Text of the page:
A lot of international politics analysis amounts to essentially role-playing as the US president or some other such powerful figure, political analysts often talk as if they lived double lives, one life in the real world as ordinary people, plebs if you will, and the other life in their heads as selfless heroes of justice. One quick way to prick this bubble is simply to ask them "What should be done?" and watch them fumble around for a roundabout answer because there is nothing they can do. If they were honest what they would be doing is asking how they can useful to those in power because they do not have any power themselves even though they act like they do.

It is not as if the ordinary man on the street does not feel these urges, after all the political analyst, if he is honest, must know that he is honest with himself, must know that he is as ordinary a man as it gets, in fact if he is doing political commentary as a living, then he is less than an ordinary man.

A lot of the degeneracy and other social problems may be caused by the instinct which a lot of ordinary people have to live out their lives as if they were protagonists of some soap opera, as if they were extraordinary, and reality would bend to give them the glamourous life which they desire. Needless to say a lot of people who get into political commentary is because it is glamourous, people will look up to you because you have "something important to say."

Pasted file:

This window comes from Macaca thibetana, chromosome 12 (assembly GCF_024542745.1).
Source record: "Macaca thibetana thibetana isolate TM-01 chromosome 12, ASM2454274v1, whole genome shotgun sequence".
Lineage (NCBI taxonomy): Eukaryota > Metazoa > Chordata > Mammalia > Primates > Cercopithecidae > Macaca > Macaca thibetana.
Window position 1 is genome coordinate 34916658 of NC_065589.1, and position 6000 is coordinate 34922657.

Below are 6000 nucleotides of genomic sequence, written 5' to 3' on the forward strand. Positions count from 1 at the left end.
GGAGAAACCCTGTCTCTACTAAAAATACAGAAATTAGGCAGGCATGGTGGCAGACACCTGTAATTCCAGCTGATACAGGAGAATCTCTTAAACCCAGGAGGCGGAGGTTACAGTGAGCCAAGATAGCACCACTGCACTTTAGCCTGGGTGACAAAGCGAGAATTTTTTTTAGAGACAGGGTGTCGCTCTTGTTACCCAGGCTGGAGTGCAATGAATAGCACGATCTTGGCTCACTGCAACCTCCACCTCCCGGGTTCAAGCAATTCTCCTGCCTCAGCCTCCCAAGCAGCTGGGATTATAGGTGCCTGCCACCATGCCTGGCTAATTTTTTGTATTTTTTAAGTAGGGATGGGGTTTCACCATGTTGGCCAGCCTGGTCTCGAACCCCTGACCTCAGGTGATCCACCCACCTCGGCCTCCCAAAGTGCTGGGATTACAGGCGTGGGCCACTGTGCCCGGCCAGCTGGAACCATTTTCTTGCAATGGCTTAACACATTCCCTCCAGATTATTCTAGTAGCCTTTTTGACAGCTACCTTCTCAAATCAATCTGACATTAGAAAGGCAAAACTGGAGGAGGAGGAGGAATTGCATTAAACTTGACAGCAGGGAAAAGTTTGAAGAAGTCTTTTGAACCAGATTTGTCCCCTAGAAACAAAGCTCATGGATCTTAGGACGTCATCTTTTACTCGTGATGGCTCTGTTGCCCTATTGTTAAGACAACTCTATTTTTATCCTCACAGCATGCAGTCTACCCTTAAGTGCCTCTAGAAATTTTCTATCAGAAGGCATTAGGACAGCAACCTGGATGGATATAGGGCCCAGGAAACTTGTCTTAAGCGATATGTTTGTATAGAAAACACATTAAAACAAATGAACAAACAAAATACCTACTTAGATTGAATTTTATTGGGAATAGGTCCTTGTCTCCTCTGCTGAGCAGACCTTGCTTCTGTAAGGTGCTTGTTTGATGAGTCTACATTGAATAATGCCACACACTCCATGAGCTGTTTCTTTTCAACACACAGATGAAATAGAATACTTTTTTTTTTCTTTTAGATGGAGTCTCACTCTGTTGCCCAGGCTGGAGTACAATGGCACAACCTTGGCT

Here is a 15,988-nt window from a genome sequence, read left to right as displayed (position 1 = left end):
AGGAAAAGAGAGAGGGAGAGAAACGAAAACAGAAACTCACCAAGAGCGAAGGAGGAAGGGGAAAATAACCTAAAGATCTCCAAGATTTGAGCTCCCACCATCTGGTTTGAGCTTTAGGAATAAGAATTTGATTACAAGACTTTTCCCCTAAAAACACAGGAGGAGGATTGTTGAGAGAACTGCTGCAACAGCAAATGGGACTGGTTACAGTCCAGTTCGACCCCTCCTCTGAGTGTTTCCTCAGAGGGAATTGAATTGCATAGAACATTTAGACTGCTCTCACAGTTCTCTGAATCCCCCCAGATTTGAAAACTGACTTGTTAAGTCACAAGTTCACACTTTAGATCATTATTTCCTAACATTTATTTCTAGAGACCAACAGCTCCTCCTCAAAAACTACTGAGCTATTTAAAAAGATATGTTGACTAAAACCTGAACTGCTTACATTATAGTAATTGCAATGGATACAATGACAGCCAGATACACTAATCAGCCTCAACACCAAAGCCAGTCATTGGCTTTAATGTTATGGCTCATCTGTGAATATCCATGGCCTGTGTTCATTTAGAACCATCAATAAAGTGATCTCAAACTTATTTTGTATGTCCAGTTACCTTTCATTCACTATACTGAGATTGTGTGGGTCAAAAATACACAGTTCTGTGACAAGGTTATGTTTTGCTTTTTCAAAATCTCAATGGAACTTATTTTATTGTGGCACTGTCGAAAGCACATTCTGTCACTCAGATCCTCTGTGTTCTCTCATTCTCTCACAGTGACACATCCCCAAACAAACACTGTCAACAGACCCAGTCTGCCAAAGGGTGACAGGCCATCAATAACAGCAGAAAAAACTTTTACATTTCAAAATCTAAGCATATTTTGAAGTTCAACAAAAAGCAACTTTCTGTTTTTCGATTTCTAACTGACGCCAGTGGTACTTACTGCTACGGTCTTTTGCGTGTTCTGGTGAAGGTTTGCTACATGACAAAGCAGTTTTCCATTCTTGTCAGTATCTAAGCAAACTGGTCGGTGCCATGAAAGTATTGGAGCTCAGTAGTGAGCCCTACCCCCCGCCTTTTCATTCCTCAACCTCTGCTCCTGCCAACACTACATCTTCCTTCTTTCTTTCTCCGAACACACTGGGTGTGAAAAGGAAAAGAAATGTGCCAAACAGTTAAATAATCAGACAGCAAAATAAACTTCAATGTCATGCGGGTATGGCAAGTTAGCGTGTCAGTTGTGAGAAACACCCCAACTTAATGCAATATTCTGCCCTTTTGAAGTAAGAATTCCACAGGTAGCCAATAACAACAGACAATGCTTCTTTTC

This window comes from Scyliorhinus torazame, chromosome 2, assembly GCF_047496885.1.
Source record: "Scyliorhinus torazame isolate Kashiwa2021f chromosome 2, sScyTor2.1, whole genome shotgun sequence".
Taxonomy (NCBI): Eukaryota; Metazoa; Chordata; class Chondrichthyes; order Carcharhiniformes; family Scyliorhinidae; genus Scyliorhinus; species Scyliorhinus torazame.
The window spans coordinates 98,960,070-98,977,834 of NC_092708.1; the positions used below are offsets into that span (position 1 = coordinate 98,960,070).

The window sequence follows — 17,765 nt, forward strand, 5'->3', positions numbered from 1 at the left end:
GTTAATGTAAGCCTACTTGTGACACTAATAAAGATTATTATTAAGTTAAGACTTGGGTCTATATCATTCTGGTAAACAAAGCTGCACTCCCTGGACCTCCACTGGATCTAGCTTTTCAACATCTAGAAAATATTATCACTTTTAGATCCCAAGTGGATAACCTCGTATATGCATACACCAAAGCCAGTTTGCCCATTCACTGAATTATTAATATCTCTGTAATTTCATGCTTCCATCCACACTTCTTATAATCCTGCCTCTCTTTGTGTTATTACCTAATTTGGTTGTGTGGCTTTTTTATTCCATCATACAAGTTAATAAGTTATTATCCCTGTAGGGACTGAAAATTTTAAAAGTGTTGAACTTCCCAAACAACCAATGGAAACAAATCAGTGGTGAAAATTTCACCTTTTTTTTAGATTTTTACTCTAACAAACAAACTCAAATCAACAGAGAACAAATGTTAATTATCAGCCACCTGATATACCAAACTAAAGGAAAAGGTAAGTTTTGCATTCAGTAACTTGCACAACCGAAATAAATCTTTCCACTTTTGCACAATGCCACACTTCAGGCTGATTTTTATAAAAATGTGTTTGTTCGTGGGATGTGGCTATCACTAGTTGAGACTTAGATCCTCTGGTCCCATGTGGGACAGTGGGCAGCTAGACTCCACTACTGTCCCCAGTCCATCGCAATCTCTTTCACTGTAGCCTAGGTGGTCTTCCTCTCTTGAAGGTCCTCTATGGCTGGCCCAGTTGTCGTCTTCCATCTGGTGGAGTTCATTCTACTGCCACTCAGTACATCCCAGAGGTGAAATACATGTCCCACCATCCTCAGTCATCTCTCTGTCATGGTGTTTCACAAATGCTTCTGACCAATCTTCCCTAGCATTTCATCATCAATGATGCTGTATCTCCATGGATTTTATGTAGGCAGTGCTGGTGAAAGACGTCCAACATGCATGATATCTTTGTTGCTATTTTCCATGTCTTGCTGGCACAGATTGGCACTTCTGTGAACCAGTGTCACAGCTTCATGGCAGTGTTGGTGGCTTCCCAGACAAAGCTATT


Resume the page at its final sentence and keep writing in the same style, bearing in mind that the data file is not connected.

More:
It is true that these "public intellectuals" (i.e. political commentators) have a tendency of looking down on the ordinary, and essentially basing their entire personality on liking unpopular things, but looking down on the ordinary is very ordinary. So don't be fooled by that, you are not escaping the monotony of ordinary life or something by subscribing to this or that niche philosophy, you are not "better" than most people who don't care about this stuff. Political commentators can criticise things and people's actions from a distance without any real consequence, or in other words like most critics, they are all talk, they are not actually doing anything because they are just hype-men.

What is the answer to politics? The answer is always art. Politics robs you of your agency and your identity as an individual, you become nothing more than a cheerer for your "side" in a demented sport. Art empowers you, but only if you create it. Art critics, all those video essayists on Youtube about video games/anime and whatnot are no better than the political commentators criticising the actions of others without creating anything themselves, in other words political commentators are no better than video-game/anime video essayists. They are equally worthless hype-men who will repeat to their audiences what their audiences already think because they are no better than the audiences that look up to them because their audiences look at them only because audience members see  themselves in these youtubers but only in a more glamourised fashion, youtubers (especially political commentators) are the real self-insert protagonists, especially when they complain about self-insert protagonists in fiction ("you shouldn't self-insert into Kirito, you should self-insert into me dear viewer, donate to me at, also this anime is just a soulless cashgrab.)"